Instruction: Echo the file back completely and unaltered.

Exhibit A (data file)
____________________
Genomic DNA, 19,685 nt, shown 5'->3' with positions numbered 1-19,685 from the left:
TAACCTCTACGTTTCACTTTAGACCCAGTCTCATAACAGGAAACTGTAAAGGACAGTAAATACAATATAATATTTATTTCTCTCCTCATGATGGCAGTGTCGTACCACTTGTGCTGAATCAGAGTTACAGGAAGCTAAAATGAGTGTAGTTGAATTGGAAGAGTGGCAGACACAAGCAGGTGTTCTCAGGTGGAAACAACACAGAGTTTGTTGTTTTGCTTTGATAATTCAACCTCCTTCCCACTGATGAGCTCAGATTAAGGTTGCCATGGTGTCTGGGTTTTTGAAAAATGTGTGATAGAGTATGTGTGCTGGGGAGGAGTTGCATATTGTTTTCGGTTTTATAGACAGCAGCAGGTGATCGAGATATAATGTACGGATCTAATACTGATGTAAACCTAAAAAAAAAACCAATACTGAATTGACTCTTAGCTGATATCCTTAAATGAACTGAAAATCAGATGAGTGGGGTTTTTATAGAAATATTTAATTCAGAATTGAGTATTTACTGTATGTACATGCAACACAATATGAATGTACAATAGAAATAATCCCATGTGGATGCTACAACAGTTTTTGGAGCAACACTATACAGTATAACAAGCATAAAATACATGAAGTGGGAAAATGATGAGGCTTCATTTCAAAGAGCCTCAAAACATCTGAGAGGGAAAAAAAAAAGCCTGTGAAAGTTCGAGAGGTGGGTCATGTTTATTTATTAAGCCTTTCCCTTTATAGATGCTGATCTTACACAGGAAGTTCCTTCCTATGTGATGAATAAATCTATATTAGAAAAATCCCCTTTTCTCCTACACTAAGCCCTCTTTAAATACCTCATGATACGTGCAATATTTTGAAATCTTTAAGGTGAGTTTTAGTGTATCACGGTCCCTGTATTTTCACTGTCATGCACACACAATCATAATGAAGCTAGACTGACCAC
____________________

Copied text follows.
Genomic DNA, 19,685 nt, shown 5'->3' with positions numbered 1-19,685 from the left:
TAACCTCTACGTTTCACTTTAGACCCAGTCTCATAACAGGAAACTGTAAAGGACAGTAAATACAATATAATATTTATTTCTCTCCTCATGATGGCAGTGTCGTACCACTTGTGCTGAATCAGAGTTACAGGAAGCTAAAATGAGTGTAGTTGAATTGGAAGAGTGGCAGACACAAGCAGGTGTTCTCAGGTGGAAACAACACAGAGTTTGTTGTTTTGCTTTGATAATTCAACCTCCTTCCCACTGATGAGCTCAGATTAAGGTTGCCATGGTGTCTGGGTTTTTGAAAAATGTGTGATAGAGTATGTGTGCTGGGGAGGAGTTGCATATTGTTTTCGGTTTTATAGACAGCAGCAGGTGATCGAGATATAATGTACGGATCTAATACTGATGTAAACCTAAAAAAAAAACCAATACTGAATTGACTCTTAGCTGATATCCTTAAATGAACTGAAAATCAGATGAGTGGGGTTTTTATAGAAATATTTAATTCAGAATTGAGTATTTACTGTATGTACATGCAACACAATATGAATGTACAATAGAAATAATCCCATGTGGATGCTACAACAGTTTTTGGAGCAACACTATACAGTATAACAAGCATAAAATACATGAAGTGGGAAAATGATGAGGCTTCATTTCAAAGAGCCTCAAAACATCTGAGAGGGAAAAAAAAAAGCCTGTGAAAGTTCGAGAGGTGGGTCATGTTTATTTATTAAGCCTTTCCCTTTATAGATGCTGATCTTACACAGGAAGTTCCTTCCTATGTGATGAATAAATCTATATTAGAAAAATCCCCTTTTCTCCTACACTAAGCCCTCTTTAAATACCTCATGATACGTGCAATATTTTGAAATCTTTAAGGTGAGTTTTAGTGTATCACGGTCCCTGTATTTTCACTGTCATGCACACACAATCATAATGAAGCTAGACTGACCAC